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An Historical Journal of the Transactions at Port

For his behaviour was the height of savage insolence


After

dinner, this couple went away, and the girl who had been desirous of living with the governor's servants, wanted to go along with them, which she was permitted to do. This girl, who might be about eighteen years old, stripped herself before she went away, but kept her night-cap to sleep in, as her head had been shaved when she was first taken into the governor's family: she never had been under any kind of restraint, so that her going away could only proceed from a preference to the manner of life in which she had been brought up, and which is rather surprising, as the women are certainly treated with great cruelty; this, however, the custom of the country seems to have perfectly reconciled them to.

Two colonists, who had been in a boat fishing, returned with a piece of intelligence very little to the credit of Bannelong, who had robbed them of what fish they had caught; and, as they had no arms, and he had several spears in his canoe, along with his wife and sister, they were deterred from making any resistance. In consequence of the fishing-boat being robbed, orders were given that no boat in future should go out of the cove unarmed, and the natives were forbid ever going to the western point of the cove, where they stole the potatoes and threw the fiz-gig.

Three convicts, who went into the woods contrary to orders, were lost for several days; and when found, they were pretty severely punished: this, however,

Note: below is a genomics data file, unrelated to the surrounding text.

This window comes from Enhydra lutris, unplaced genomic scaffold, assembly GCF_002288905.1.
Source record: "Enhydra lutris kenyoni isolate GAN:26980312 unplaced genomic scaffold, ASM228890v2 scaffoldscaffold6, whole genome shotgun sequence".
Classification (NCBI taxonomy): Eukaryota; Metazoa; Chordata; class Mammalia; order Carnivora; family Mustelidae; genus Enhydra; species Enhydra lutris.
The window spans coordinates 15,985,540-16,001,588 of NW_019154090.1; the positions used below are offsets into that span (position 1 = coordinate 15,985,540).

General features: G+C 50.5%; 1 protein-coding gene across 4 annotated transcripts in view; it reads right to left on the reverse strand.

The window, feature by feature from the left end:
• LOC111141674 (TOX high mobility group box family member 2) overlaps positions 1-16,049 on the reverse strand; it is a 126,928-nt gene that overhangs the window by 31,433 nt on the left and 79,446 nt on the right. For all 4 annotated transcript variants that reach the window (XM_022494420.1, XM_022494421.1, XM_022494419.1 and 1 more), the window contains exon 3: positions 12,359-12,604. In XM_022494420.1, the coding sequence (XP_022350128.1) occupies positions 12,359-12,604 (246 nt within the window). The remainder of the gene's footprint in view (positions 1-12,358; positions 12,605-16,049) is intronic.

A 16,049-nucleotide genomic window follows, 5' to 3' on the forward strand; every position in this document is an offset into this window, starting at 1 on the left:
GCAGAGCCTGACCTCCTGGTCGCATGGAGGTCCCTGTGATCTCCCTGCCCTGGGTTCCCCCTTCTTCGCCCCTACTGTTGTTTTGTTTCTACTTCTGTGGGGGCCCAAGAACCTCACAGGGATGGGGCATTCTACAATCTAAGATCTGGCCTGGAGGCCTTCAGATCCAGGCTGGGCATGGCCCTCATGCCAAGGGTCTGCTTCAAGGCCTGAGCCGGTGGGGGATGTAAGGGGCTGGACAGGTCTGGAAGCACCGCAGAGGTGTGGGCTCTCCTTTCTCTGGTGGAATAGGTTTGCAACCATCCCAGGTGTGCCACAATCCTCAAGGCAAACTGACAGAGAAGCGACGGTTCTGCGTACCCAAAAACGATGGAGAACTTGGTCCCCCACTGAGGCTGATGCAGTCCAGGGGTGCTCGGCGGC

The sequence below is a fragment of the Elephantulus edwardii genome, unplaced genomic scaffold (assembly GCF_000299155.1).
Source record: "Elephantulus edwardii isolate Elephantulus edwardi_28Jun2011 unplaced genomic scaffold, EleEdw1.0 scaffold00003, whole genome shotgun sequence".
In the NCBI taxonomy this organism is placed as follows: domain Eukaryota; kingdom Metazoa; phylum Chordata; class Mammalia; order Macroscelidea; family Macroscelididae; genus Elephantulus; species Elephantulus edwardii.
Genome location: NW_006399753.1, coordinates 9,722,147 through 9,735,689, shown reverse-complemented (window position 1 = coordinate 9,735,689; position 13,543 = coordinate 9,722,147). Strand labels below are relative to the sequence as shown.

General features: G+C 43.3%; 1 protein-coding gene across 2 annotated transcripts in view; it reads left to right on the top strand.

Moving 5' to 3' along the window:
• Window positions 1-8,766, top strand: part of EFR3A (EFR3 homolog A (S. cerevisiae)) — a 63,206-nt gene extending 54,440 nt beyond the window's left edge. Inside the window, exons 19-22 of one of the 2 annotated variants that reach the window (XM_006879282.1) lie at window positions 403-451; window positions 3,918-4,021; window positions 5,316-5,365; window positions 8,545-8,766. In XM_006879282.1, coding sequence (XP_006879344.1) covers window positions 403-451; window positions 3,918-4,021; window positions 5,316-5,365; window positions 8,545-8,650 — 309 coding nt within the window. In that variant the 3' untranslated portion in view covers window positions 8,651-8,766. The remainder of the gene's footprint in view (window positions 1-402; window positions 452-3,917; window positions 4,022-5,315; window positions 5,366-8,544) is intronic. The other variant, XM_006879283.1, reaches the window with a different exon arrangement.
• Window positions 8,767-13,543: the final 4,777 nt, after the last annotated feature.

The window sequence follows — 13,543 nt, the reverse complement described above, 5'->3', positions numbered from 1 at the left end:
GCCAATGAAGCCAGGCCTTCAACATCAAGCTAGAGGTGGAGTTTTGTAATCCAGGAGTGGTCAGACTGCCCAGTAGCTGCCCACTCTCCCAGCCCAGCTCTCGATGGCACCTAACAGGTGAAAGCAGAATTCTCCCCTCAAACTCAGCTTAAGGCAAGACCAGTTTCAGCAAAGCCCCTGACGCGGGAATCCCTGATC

did not prevent one of these men from going out again, and he had now been so long absent, that there was no doubt but that he perished from hunger: another fell into the brook at Rose-Hill, and was drowned.

The number of deaths this year, 1790, were,

From sickness, 142 Lost in the woods, 4 Executed, 4 Drowned, 6 The total number of deaths, 156

On the 3d of January, 1791, several of the natives came to Governor Phillip's house, and told him that the native who had been fired at on the 28th of December, was wounded and would die; it was explained to them, that the reason of his being fired at, was, his attempting to wound a white man: on this, they did not appear dissatisfied.

Bannelong and his wife came in soon afterwards, and Governor Phillip charged him with taking the fish from the two colonists, which he denied; saying he had been a great way off; but when the two persons were sent for, and he found himself known, he entered into a long conversation, the purport of which was, an endeavour to justify himself; and this he did with an insolence that explained itself very clearly: he frequently mentioned the man who had been wounded, and threatened revenge; but appearing to recollect himself, he offered the governor his hand, which not being accepted, he grew violent, and seemed inclined to make use of his stick. One of the centinels was now called in, as it was much feared he would do some violent act, that would oblige Governor Phillip to order him to be put to death; for his behaviour was the height of savage insolence, and would have been immediately punished in any other person; but this man had so often made use of the word _be-ah-nah_, that they wished to bring him to reason without proceeding to force; especially, as it was suggested by an officer who was in the room, that he might not be understood clearly, and the governor was very unwilling to destroy the confidence Bannelong had for some time placed in him, which the slightest punishment or confinement would have done: he therefore told him to come near, for he was then standing at some distance, but he refused and went away.


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